On November 18, Dr. Anthony Fauci, reassuringly said, “The cavalry is on its way. It’s not here yet, but it’s going to come. We have an even better than expected efficacy signal on two vaccines. We’re likely to already start having distribution of doses, hopefully by the end of December but certainly no later than the beginning of January. If we can hang on and implement the public health measures, help really is on 9he way.”
At the same time, he nixed the possibility of another national lockdown, insisting, though, that, going forward and for the long haul, we continue to:
- Uniformly wear our masks
- Physically distance ourselves from others
- Avoid congregating, especially indoors
- Weather permitting, doing things outdoors
- Frequently wash our hands
His bottom line: “A return to pre-pandemic normalcy could be in the offing by the second half of next year if most of the country’s 330 million people are vaccinated by the summer and fall.”
In fact, Pfizer has already applied for emergency vaccine approval in the United States, and the FDA’s vaccine advisory committee will meet on December 10 to consider the request. Moderna plans to follow suit shortly,
Meanwhile, once approved, here are a few important things to keep in mind:
- The government has spent more than $10 billion on creating vaccines.
- The Pfizer vaccine must be stored at -94 degrees Fahrenheit; the biopharmaceutical company has created its own GPS-tracked distribution coolers.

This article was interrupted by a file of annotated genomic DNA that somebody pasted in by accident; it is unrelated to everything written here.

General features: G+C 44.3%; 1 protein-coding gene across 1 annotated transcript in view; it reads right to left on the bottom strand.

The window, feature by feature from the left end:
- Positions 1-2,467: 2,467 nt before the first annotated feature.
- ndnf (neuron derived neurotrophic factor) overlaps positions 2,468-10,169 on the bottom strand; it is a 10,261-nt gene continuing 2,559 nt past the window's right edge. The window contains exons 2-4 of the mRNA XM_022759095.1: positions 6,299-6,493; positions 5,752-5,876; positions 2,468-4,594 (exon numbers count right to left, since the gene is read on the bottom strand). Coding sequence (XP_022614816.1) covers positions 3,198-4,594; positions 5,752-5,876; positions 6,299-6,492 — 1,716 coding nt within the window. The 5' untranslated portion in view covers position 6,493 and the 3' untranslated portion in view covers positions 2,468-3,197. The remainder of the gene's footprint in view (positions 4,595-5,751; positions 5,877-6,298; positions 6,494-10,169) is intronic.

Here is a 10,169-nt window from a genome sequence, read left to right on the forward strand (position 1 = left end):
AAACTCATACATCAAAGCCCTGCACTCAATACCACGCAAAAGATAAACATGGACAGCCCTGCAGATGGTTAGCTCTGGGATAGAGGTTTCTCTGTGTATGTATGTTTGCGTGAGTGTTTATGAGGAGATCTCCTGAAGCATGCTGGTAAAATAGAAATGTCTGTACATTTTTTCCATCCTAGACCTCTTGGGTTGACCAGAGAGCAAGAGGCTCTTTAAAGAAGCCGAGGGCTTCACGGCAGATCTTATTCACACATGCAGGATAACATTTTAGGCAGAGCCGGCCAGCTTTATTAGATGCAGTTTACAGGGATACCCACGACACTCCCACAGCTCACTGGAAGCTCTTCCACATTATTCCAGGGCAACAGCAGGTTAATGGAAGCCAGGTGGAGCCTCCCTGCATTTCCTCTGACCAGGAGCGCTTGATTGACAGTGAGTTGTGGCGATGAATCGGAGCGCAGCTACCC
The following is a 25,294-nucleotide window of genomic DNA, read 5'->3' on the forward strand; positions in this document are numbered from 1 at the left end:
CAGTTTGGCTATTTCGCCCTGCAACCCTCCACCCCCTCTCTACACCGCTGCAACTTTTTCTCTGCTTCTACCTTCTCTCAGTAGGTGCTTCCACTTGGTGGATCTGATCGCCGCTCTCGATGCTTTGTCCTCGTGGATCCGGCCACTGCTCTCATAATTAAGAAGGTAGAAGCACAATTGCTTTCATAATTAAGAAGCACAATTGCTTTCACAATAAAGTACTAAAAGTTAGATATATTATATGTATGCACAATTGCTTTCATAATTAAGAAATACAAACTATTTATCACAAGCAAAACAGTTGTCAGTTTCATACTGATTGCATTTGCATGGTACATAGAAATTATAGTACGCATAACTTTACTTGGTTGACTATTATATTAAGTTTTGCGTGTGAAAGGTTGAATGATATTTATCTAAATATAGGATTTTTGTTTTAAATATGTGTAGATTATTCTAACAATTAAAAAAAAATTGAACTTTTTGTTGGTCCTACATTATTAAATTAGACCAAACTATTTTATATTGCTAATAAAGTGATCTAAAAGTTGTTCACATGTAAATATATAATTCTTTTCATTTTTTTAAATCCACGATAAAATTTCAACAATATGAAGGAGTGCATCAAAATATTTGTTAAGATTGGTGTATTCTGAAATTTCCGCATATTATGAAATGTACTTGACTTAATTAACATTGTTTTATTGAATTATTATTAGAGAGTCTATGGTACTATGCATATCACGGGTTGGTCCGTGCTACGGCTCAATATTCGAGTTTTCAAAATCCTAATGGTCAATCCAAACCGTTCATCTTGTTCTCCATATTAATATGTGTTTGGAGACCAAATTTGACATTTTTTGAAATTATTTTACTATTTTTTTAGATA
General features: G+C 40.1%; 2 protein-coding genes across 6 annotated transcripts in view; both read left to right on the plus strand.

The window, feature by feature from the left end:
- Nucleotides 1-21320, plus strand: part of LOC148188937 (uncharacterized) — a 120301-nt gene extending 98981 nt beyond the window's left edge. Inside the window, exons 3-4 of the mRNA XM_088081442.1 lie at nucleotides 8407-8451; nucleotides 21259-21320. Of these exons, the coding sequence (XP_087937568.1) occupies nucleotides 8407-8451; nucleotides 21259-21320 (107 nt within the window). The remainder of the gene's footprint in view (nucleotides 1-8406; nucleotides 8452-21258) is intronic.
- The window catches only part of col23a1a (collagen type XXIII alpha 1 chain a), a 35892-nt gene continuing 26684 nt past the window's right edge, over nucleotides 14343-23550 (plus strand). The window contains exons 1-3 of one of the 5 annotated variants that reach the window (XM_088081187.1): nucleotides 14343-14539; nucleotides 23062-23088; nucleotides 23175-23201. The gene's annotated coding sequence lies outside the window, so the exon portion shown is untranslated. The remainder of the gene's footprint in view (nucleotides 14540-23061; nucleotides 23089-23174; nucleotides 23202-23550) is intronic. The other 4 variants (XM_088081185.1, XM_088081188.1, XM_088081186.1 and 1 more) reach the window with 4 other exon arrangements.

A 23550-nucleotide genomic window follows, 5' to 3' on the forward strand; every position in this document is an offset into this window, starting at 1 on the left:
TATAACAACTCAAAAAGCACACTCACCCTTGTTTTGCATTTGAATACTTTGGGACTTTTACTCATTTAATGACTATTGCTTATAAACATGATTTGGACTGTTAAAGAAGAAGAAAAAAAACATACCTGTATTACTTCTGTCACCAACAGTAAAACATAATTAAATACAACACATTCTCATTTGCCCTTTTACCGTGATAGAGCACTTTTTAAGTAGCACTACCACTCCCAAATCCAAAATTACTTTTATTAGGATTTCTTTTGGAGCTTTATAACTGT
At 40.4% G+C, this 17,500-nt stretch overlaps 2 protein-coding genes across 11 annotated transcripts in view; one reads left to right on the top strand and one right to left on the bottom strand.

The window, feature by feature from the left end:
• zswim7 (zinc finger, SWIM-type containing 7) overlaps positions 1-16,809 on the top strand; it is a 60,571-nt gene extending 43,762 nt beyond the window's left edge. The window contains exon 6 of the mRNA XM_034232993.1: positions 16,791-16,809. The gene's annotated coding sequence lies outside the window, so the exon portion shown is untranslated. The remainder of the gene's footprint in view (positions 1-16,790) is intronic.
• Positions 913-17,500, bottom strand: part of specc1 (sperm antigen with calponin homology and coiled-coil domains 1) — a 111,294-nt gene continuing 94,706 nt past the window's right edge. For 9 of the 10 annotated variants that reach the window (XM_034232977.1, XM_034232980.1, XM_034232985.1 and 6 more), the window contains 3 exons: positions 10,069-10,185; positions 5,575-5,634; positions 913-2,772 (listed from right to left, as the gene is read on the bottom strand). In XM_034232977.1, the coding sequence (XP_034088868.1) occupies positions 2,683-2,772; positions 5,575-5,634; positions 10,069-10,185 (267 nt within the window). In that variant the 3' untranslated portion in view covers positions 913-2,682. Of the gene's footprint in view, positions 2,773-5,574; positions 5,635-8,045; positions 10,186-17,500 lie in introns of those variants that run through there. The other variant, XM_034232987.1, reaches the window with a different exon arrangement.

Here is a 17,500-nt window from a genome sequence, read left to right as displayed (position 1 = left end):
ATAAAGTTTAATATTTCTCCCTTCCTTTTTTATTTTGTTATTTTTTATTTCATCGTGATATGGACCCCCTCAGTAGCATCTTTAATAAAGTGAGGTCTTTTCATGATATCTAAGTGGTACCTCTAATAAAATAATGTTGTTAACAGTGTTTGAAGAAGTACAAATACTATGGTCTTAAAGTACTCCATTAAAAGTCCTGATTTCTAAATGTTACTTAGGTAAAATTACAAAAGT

- The Pfizer vaccine requires two doses, given 3 weeks apart.
- The Moderna vaccine also needs to be kept cold but only at -4 degrees Fahrenheit, as in a regular freezer.
- The Moderna vaccine also requires two doses, given 4 weeks apart.
- The second doses of both versions show “striking success.”
- The vaccines may or may not make us feel crappy and our arms sore for a day or two.
- The Feds have pre-purchased hundreds of millions of vaccine doses.
Of interest: There are those who don’t trust the vaccine, while recently an Axios-Ipsos survey asked adults how much they’d willingly pay to get vaccinated. A stunning 33% said they wouldn’t pay a thing.
Hard times? Fear? Entitlement? Not participating?
Or one more sign of our divisiveness, as USA Today’s Alia E. Dastagir recently reminded us: “They [political scientists & public healthy experts] believed the reality of what was happening in people’s cities and towns would trump political identity, unifying the nation in its fight against a deadly threat. It hasn’t. And it may never.”
And so it goes this season of giving thanks. ~Carol